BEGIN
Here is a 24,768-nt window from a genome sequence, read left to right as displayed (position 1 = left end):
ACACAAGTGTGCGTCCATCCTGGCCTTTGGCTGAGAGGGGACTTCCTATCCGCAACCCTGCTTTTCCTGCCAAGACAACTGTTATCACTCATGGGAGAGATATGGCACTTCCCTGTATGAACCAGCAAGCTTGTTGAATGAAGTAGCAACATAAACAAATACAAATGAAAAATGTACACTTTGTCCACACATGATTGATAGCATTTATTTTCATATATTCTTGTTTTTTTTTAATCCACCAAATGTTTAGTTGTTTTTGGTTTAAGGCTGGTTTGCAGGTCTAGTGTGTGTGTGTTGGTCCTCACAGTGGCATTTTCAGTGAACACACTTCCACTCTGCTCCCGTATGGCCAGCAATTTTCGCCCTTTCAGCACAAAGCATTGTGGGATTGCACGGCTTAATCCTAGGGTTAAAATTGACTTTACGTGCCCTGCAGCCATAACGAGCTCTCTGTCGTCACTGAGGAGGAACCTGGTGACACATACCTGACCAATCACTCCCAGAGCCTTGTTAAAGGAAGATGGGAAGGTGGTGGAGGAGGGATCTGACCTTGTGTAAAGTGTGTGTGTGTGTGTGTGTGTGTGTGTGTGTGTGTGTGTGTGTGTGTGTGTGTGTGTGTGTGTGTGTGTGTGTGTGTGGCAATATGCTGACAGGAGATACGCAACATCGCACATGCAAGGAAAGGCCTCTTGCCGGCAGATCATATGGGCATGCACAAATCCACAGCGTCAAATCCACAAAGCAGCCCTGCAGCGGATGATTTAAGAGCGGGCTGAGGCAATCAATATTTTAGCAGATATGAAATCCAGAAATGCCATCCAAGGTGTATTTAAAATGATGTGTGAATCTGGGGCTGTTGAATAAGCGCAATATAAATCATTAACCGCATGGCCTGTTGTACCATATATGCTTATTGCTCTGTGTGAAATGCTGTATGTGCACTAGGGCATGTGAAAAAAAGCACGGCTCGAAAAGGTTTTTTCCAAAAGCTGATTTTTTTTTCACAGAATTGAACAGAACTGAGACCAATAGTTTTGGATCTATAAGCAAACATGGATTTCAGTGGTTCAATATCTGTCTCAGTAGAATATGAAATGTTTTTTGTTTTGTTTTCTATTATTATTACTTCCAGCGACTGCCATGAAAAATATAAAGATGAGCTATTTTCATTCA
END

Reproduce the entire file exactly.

Here is a 24,768-nt window from a genome sequence, read left to right as displayed (position 1 = left end):
ACACAAGTGTGCGTCCATCCTGGCCTTTGGCTGAGAGGGGACTTCCTATCCGCAACCCTGCTTTTCCTGCCAAGACAACTGTTATCACTCATGGGAGAGATATGGCACTTCCCTGTATGAACCAGCAAGCTTGTTGAATGAAGTAGCAACATAAACAAATACAAATGAAAAATGTACACTTTGTCCACACATGATTGATAGCATTTATTTTCATATATTCTTGTTTTTTTTTAATCCACCAAATGTTTAGTTGTTTTTGGTTTAAGGCTGGTTTGCAGGTCTAGTGTGTGTGTGTTGGTCCTCACAGTGGCATTTTCAGTGAACACACTTCCACTCTGCTCCCGTATGGCCAGCAATTTTCGCCCTTTCAGCACAAAGCATTGTGGGATTGCACGGCTTAATCCTAGGGTTAAAATTGACTTTACGTGCCCTGCAGCCATAACGAGCTCTCTGTCGTCACTGAGGAGGAACCTGGTGACACATACCTGACCAATCACTCCCAGAGCCTTGTTAAAGGAAGATGGGAAGGTGGTGGAGGAGGGATCTGACCTTGTGTAAAGTGTGTGTGTGTGTGTGTGTGTGTGTGTGTGTGTGTGTGTGTGTGTGTGTGTGTGTGTGTGTGTGTGTGTGTGTGTGTGGCAATATGCTGACAGGAGATACGCAACATCGCACATGCAAGGAAAGGCCTCTTGCCGGCAGATCATATGGGCATGCACAAATCCACAGCGTCAAATCCACAAAGCAGCCCTGCAGCGGATGATTTAAGAGCGGGCTGAGGCAATCAATATTTTAGCAGATATGAAATCCAGAAATGCCATCCAAGGTGTATTTAAAATGATGTGTGAATCTGGGGCTGTTGAATAAGCGCAATATAAATCATTAACCGCATGGCCTGTTGTACCATATATGCTTATTGCTCTGTGTGAAATGCTGTATGTGCACTAGGGCATGTGAAAAAAAGCACGGCTCGAAAAGGTTTTTTCCAAAAGCTGATTTTTTTTTCACAGAATTGAACAGAACTGAGACCAATAGTTTTGGATCTATAAGCAAACATGGATTTCAGTGGTTCAATATCTGTCTCAGTAGAATATGAAATGTTTTTTGTTTTGTTTTCTATTATTATTACTTCCAGCGACTGCCATGAAAAATATAAAGATGAGCTATTTTCATTCA